Cracked open. Angels unawares. A Middle Eastern family fleeing a ruler who unleashed chaos on his people. Into the night on a donkey or a raft or the back of a smuggler’s truck.
Last year I landed with 15 students in London on the day of the Charlie Hebdo attacks. We walked past the British Museum as the last of the security that had just whisked Cameron and Merkel away from their press conference at a German-design exhibit – interrupted by news of the attacks – was clearing up. In Trafalgar Square, we spotted the remnants of the solidarity rally: shreds of Je Suis Charlie fliers, bins and bins of pens. Our proximity to the dark breath of terror, and the corresponding wave of friendship and hope, was dizzying. I watched the news, I stayed in touch with those back home, I worked very hard to be aware and keep my students safe. And I held tight to the words: I have not given you a spirit of fear.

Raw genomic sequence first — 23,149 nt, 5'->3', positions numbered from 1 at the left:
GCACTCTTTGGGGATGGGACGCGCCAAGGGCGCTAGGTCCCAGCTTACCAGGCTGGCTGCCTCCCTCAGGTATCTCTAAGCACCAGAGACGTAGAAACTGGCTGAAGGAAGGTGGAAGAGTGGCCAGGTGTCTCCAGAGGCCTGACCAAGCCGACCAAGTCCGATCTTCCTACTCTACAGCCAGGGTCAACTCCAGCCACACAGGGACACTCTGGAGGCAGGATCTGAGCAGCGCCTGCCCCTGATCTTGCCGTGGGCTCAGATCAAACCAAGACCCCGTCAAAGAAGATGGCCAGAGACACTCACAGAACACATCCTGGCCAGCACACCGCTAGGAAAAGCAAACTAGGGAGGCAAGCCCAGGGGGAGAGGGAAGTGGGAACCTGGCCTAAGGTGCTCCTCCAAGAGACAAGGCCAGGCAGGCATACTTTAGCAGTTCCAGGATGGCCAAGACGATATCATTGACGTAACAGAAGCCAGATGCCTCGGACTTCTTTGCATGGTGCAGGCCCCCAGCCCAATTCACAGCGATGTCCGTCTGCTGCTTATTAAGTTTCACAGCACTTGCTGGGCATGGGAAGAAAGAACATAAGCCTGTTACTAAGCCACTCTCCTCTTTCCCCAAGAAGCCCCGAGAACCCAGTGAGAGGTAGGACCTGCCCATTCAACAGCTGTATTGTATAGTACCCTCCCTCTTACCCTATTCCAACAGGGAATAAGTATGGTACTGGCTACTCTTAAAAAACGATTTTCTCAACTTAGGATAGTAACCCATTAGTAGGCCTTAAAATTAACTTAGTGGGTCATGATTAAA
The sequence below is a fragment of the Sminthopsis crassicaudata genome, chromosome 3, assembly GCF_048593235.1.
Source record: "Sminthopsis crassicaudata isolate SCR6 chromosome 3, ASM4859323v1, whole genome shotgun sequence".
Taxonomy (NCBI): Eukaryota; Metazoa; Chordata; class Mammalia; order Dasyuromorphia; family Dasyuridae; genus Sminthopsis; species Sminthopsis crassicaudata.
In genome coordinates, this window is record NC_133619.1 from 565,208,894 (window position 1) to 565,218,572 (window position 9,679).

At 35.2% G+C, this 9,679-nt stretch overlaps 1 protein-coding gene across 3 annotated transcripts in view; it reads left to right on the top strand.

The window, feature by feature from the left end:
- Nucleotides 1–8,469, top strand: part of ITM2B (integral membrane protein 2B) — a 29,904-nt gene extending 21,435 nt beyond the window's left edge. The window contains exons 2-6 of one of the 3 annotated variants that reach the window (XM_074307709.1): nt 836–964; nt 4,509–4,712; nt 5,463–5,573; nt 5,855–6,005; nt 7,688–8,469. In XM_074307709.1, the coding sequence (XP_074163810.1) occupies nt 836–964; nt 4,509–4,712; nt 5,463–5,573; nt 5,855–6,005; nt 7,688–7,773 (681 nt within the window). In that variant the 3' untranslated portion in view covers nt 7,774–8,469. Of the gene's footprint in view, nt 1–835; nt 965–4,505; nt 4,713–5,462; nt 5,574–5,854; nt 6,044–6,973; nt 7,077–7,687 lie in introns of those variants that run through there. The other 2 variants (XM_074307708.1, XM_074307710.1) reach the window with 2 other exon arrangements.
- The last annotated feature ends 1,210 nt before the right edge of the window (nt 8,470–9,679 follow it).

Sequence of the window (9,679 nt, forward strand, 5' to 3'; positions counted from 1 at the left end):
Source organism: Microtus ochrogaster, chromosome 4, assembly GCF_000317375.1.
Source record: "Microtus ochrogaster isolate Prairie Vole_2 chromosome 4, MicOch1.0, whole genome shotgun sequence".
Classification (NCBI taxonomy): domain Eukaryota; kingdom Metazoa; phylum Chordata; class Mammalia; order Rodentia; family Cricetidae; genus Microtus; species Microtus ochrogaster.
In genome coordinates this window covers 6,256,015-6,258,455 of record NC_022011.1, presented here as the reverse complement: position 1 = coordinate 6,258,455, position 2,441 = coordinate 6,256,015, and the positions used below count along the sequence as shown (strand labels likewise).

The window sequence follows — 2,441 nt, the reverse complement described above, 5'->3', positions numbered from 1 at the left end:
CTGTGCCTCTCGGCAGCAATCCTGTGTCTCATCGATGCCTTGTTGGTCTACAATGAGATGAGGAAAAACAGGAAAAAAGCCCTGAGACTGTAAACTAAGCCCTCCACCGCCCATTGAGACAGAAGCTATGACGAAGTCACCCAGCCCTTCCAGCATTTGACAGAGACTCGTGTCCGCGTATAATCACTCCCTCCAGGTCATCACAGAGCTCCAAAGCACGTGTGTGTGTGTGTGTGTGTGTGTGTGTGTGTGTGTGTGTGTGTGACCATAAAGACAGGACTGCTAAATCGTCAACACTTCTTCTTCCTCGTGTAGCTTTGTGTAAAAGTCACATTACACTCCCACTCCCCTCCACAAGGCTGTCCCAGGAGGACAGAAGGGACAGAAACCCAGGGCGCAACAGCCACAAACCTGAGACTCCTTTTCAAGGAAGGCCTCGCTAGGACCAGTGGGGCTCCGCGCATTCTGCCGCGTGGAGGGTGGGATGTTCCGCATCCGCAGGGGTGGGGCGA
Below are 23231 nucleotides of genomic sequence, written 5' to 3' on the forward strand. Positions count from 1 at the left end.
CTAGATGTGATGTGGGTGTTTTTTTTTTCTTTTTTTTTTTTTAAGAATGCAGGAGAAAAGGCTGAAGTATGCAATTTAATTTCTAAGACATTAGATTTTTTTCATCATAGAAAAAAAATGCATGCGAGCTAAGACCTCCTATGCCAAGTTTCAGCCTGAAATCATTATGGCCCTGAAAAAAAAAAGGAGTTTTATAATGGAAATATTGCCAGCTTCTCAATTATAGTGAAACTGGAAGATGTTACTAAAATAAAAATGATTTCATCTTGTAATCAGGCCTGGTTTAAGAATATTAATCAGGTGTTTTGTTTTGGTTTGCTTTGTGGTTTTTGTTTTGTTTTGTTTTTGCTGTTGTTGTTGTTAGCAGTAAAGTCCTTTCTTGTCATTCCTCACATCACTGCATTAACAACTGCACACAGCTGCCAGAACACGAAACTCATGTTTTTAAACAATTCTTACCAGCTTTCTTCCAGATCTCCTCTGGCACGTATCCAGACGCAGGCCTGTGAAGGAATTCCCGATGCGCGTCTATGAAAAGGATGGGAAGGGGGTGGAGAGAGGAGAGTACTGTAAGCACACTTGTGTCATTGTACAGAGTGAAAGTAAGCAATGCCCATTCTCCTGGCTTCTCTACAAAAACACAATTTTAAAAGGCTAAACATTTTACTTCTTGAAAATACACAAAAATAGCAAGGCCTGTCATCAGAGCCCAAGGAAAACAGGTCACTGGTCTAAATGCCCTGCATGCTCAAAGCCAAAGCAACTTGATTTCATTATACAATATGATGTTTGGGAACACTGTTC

Unfortunately, our current political climate is set up to breed fear, and to fatten on it, Moloch-style. We’re mired in a swamp of proud know-nothingness that feels worse than it’s ever been, when smug demogoguery’s been given a platform of national prominence and a veneer of respectability that would have baffled and embarrassed Republicans like, say, my grandmother: That’s no way to talk. That’s no way to behave. Why, this man’s just a fool. Even conservative columnist David Brooks is embarrassed: “Everything is connected. Which is why the presidency is for grown-ups, not rank outsiders.”